We wanted to end our Thai adventure by doing some serious birding in Kaeng Krachen National Park but our preferred choice of a place to stay wasn’t available for the first two nights. So we thought that we would go and have a look around Phetchaburi.
We hadn’t quite appreciated that the city was only 20 minutes away from the coast and, as we were in need of some clean, sea air we took a ride out. We knew that we had reached the coast when we saw a Wat shaped like a Sampan. We have seen some beautiful old wats, some rather kitsch looking ones but this Wat took the prize for the most weird one in the whole of Thailand.
There was certainly the tang of salt on the air and the reason for that was plain to see. There were salt pans everywhere we looked and workers in them. In one pan the workers were raking the salt into very neat pyramids, presumably for further drying. They certainly looked very fetching in the evening light.
At another pan the workers were furiously ferrying the now dried salt into storage sheds. They were working fast not just to get the job done but because the salt is very caustic of course and, although they were clothed from head to toe, every now and then they would go and douse themselves in water before they returned to their exhausting task.
We were delighted to find that, in addition to the salt pans there were mangrove swamps full of shorebirds so we spent a happy hour watching them.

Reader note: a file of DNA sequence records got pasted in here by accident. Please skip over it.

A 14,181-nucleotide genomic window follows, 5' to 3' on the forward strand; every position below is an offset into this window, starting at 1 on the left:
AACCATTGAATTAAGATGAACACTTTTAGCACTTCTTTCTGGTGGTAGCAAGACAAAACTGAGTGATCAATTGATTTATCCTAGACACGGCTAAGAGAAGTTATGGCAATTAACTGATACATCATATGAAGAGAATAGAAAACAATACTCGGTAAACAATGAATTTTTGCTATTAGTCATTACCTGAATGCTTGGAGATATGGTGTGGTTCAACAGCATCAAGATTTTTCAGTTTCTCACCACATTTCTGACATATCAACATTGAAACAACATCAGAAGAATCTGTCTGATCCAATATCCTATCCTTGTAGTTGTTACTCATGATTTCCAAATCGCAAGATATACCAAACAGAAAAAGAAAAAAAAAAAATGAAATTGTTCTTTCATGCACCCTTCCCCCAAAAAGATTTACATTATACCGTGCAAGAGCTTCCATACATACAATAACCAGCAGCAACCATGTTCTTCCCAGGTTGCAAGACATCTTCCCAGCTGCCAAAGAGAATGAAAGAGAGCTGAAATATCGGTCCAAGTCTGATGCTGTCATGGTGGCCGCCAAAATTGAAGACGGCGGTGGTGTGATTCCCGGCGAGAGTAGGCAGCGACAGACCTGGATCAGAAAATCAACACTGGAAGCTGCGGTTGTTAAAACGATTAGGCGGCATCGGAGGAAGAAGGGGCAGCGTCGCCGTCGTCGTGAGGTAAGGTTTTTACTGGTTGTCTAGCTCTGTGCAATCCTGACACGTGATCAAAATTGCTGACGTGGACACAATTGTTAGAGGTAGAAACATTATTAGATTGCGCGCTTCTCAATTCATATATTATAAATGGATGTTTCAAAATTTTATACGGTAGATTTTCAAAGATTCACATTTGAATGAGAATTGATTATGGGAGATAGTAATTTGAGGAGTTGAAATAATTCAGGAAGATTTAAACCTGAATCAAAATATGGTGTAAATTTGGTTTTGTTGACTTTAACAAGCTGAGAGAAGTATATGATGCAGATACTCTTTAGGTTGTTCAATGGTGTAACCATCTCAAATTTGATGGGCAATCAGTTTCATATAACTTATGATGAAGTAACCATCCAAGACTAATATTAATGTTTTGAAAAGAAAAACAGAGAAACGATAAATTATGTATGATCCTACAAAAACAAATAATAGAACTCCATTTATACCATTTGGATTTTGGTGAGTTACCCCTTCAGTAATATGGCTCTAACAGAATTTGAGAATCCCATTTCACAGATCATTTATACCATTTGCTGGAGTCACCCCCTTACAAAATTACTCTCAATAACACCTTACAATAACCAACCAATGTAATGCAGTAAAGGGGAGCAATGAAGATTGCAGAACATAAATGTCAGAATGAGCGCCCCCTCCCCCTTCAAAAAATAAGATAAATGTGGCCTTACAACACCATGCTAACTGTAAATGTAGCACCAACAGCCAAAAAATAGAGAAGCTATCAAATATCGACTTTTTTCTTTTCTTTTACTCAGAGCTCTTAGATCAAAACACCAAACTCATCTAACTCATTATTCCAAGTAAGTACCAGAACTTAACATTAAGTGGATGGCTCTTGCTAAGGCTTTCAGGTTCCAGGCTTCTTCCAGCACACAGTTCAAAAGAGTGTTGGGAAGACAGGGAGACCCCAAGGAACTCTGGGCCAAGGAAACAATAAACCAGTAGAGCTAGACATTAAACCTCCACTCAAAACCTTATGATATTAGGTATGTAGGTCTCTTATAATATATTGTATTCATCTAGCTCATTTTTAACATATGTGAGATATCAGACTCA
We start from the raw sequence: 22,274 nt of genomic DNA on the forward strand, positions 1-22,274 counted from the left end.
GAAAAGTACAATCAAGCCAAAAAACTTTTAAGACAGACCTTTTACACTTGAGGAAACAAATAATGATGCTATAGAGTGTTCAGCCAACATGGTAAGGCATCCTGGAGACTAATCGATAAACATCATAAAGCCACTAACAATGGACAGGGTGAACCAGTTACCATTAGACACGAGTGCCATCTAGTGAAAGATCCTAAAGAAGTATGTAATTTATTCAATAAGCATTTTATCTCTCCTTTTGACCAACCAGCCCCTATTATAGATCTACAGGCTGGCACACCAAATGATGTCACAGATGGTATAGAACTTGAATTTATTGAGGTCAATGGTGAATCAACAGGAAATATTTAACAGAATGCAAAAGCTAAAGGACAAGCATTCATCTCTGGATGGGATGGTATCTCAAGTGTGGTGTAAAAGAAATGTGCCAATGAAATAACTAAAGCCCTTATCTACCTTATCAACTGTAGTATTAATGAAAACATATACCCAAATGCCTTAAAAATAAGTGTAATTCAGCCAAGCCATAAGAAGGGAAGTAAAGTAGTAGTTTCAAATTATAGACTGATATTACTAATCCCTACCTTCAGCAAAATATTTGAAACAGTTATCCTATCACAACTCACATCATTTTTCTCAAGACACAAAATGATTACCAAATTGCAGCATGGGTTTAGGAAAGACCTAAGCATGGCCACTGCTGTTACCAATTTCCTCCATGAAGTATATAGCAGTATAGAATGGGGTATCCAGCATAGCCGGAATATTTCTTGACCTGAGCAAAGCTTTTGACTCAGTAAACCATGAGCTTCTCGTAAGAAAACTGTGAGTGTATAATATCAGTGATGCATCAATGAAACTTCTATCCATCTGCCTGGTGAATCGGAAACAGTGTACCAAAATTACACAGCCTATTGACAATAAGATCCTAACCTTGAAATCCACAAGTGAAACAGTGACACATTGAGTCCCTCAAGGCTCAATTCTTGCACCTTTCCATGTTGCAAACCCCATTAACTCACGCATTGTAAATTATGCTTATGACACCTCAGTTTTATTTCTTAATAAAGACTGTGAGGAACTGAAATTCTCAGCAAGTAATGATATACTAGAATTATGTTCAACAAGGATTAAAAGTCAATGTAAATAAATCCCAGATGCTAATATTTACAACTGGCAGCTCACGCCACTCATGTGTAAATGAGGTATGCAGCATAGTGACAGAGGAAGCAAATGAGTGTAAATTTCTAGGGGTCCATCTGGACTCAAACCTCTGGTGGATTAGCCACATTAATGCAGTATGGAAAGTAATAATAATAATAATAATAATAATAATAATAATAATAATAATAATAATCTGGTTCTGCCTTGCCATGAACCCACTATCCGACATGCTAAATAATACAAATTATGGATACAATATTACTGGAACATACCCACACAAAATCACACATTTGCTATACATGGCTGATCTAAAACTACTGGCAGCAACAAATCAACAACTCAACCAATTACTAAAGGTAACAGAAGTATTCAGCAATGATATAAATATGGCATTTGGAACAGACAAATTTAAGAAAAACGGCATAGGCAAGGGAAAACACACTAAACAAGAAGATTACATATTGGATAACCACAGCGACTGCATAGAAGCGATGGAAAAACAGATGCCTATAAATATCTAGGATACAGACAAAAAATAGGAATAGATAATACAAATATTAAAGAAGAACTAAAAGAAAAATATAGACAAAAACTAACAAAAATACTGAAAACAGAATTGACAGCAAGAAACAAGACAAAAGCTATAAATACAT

Petchaburi has a number of attractions including quaint old streets and some interesting wats. It also has a historical park – Phra Nakhon Kiri Palace – high on a hill above the city. It was built as a summer royal palace by King Rama IV and was completed in 1858. It is an odd mix of architectural styles – European, Thai and Chinese – and it is perhaps a little run down now but worth spending an hour wandering around.
For us the more interesting place to visit was Tham Khoa Luang Cave just outside the main city. This was a beautiful restful place with light streaming in from above. We happily spent our time wandering and just sitting and absorbing it all.
We were feeling relaxed and happy when we left the cave but that was not going to last for long. All around the temples, parks and other tourist spots in Petchaburi are large gatherings of Long-tailed Macaques. Like all monkeys they look quite cute at first sight until you realise that they can be quite aggressive. They will attempt to steal any food you might be carrying and to snatch any bags. We saw one in the back of a flat bed truck. The people had left their luggage in the open and the monkey was tearing it apart trying to get at whatever contents were in it. They will steal mirrors from cars.
I had taken the precaution of removing the car’s radio antenna and we were carrying no food with us, although Jane was carrying my camera bag whilst I my camera and tripod. We had parked in a lower car park hoping there would be fewer macaques there but as we got back to the car saw a male monkey on the roof. Standing quite a bit back from the car Jane waved her arm to shoo away the monkey as we didn’t want it trying to get into the boot when we opened it.